When it comes to extra-curricular activities, the options are endless – but what really counts as an extra-curricular? Technically, it is an unpaid activity that doesn’t pertain to ordinary school classes. The activity itself may occur either in or out of school, though elective classes don’t count. For example, theater class is an elective because it takes place during school hours and it is an actual class – theater club is an extra-curricular if it takes place outside school hours and it isn’t technically a class. Volunteer work can also qualify as an extra-curricular activity. Here are some examples of extra-curricular activities you might consider joining:
- Special interest clubs (clubs for like-minded students, often focused around a particular subject, activity, or interest)
- School service clubs (clubs where students engage in projects to improve the school)
- Scholarship clubs (clubs that exist primarily for prestige, though they may also offer scholarship awards)
- Community volunteering clubs (clubs where students engage in projects to give back
Doing homework is an unavoidable part of being a student but some children have more trouble than others doing school work on their own at home. As a parent, it is your job to get your child the help he or she needs to learn and to thrive academically – you should also think about ways to create a healthy environment for doing homework at home. Keep reading to learn more about minimizing distractions and cultivating a good homework environment for your child.
The History of Homework
Homework has become a tradition in academic environments, but where does this tradition come from? The concept of extra school work that must be completed at home has become engrained in U.S. academic culture and some believe that it doesn’t provide much value for students. The use of homework has changed as the course of education in history has changed. During the late 19th century, education for primary grades was irregular and most classrooms contained students of different ages. Primary students were rarely assigned homework and the older students got, the more likely they were to leave school for the work force. In the early 20th century, there was a rise in progressive education as well as an anti-homework movement. When the Cold War came around, however, homework once more rose its ugly head as America became obsessed about competing with the Russians. In the years since the pro-homework movement gained strength but it is once more starting to come into question.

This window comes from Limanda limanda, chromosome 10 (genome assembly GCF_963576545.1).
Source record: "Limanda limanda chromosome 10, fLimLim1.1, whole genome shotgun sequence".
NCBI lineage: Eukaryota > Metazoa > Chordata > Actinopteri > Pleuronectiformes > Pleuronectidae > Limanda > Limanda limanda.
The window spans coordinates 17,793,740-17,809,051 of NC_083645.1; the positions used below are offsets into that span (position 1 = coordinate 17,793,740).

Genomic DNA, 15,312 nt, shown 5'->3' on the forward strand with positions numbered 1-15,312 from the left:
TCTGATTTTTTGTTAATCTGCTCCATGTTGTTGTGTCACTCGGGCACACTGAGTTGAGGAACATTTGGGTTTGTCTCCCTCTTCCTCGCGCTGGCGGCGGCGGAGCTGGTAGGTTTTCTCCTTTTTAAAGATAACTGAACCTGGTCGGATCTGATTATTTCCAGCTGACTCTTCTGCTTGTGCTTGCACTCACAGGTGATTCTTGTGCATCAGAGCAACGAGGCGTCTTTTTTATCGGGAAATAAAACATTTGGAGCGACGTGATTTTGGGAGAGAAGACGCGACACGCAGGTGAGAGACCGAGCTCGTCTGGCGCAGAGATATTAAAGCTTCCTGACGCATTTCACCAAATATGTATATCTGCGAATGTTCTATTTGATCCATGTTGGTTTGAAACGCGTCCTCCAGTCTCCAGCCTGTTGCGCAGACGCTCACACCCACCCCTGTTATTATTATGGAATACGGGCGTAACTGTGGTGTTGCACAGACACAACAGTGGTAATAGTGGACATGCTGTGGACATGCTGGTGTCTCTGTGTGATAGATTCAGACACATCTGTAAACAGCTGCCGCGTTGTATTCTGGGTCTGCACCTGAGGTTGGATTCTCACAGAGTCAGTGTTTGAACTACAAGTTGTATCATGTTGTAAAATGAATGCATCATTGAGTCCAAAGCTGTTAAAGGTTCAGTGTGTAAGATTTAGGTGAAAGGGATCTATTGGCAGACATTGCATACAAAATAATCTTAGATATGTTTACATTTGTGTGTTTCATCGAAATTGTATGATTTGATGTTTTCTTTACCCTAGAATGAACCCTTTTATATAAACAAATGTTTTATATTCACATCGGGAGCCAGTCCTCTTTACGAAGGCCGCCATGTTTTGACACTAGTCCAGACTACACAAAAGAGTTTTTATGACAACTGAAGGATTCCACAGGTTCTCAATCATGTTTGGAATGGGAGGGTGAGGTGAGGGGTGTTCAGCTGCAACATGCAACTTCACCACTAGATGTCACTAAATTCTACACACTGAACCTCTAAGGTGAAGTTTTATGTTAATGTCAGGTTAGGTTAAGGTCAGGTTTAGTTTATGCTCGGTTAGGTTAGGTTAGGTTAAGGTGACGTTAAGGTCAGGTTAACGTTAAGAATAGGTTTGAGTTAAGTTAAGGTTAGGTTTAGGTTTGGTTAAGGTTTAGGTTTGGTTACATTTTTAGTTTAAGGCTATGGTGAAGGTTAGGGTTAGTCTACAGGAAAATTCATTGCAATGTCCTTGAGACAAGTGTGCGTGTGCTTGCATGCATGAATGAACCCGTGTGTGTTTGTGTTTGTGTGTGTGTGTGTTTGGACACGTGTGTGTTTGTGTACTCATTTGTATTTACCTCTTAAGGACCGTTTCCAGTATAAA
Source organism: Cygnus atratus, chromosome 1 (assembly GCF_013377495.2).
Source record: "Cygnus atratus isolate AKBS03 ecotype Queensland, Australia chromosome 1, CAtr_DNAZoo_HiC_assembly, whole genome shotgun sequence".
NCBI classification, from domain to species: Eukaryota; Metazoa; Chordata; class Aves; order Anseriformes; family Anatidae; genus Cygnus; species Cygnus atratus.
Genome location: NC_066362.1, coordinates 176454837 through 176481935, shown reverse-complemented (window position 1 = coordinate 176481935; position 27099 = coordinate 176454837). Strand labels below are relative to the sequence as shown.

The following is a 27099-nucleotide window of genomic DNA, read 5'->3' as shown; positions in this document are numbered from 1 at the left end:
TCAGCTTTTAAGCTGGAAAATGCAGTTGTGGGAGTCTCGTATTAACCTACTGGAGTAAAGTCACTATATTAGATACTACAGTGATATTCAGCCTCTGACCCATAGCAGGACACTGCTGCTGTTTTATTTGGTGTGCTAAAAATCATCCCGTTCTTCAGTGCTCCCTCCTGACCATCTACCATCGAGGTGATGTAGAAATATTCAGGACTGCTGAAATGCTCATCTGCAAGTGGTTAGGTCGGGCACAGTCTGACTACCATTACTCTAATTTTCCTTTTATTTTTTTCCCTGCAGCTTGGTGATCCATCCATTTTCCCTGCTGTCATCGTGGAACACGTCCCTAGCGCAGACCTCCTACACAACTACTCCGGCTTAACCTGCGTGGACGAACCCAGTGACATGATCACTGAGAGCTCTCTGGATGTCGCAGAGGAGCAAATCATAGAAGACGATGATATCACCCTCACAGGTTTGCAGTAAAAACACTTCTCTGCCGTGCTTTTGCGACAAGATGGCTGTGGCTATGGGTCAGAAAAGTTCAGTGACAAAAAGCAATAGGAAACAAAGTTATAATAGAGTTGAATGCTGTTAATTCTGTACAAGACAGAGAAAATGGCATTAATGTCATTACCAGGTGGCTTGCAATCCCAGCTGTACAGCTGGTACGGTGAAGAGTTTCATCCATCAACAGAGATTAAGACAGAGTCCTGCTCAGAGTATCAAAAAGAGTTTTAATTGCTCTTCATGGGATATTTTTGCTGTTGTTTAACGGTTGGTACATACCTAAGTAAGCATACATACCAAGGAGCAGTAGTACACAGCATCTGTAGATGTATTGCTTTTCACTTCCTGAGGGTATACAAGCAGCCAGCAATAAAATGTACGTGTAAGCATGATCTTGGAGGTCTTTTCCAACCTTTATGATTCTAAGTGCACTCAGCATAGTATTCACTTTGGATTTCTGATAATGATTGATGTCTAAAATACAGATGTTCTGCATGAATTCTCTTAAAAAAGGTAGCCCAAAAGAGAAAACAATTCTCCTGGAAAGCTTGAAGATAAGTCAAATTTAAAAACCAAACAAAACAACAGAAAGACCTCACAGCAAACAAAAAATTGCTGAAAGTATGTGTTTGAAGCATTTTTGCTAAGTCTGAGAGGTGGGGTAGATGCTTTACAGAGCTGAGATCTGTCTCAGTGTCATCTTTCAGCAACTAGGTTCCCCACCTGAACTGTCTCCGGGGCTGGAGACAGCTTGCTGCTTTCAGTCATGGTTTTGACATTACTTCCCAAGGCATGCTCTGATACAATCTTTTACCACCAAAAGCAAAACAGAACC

When you ask your child about what he learned in school, he can probably tell you what subject he studied and rattle off some relevant facts. But when he brings home a test on the subject, you don’t see an “A” marked in red at the top of the page. Many parents do not realize that testing is not necessarily an accurate measure of your child’s intelligence, or even of his ability to understand certain subject matter. Testing is a skill and some children simply struggle more than others.
If your child seems perfectly intelligent and hardworking but still struggles when it comes to testing, you shouldn’t just brush it off. Testing is an important part of most school curriculums so it will benefit your child to take action sooner than later if he struggles with testing. Keep reading to learn more about why your child might be struggling and what you can do to help him.
Does Your Child Struggle with Testing in School?
Your child may be bright, or even gifted but he could still be struggling in school – especially when it comes to testing. It is very common for intelligent students to test poorly but, unfortunately, they are evaluated more on their test results than on their actual intelligence. The truth of the matter is that some children are simply better at testing than others – it is not always an accurate measure of intelligence or of the student’s understanding of the material. But what factors influence your